Multi-factor authentication requires the user to satisfy the system that they are genuine by providing at least two from the following three factors:

  • a knowledge factor – something the user knows
  • a possession factor – something the user has
  • an inherence factor – something the user is

Passwords are, of course, an example of the first criterion.

A debit/credit/bank card is an example of something that the user may have. So, getting cash from the hole in the wall entails multi-factor authentication in that you need to have your card (something you have) and you need to know your PIN (something you know – in effect, a password). This is probably the most prevalent form of multi-factor authentication.

Multi Factor Authentication - fingerprintsExamples of “something you are” include fingerprints (ie you are a person with that unique set of fingerprints) and other biometric measures such as retinal and iris scans. These return results unique to one individual, but there could be complications if you cut your finger off or someone pokes you in the eye with a sharp stick. Just in case you wonder whether someone could present a photograph of an eye for authentications purposes, it won’t work. The machine that “reads” the eye looks for the spontaneous contraction and dilation of the pupil that is present in all “real” eyes.

The theory, of course, is that requiring you to satisfy at least two factors is far more secure than asking you to satisfy just one. Far more secure, too, than just asking you to provide two different pieces of information (known as two-step authentication. It is not multi-factor authentication). Two-step authentication is as useful as a chocolate teapot if you write both pieces of information on the post-it note on your monitor.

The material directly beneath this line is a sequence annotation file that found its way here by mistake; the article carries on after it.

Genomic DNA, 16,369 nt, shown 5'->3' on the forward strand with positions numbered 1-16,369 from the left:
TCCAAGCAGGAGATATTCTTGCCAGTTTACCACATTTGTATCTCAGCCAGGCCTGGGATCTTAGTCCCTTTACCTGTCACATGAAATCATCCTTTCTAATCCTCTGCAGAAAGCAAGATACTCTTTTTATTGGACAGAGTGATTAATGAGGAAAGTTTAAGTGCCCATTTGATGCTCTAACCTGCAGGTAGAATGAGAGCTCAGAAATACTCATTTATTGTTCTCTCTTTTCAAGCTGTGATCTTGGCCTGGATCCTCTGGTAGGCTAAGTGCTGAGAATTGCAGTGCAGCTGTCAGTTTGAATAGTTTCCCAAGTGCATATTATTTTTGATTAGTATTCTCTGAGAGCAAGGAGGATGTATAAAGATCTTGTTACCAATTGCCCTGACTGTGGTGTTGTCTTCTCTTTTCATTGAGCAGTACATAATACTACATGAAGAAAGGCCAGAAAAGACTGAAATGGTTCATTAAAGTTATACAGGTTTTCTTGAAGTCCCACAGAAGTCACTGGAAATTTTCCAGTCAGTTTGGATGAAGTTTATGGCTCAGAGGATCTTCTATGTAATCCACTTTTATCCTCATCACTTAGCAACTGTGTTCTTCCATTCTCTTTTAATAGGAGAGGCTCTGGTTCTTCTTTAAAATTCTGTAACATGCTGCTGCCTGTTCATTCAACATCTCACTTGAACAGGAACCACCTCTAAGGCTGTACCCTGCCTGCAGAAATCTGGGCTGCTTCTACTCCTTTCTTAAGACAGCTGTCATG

Multi Factor Authentication - key fobs

Key fobs generate a unique code for that user at that moment. An example of “something you have”.

I don’t think that anyone is claiming that multi-factor authentication is any kind of panacea. There are still plenty of ways that it can be subverted. Stealing someone’s cash card and forcing them to give up their PIN using threats is just one way that two-factor authentication can be fooled by the person seeking access. So, I’m not about to tell you that you long, complicated, passwords are going to become a thing of the past any time soon.

If anything, life is set to become even more complicated as more and more situations will demand two – or even three – factor authentication.

By the way: I keep meaning to point out that my links to Wikipedia pages in these blogs are only meant for anyone with a faint interest in finding out a bit more about the subject. I really wouldn’t try to suggest that any blog with Wikipedia links has any claims to academic respectability!

Is the NCA trying to panic us into action?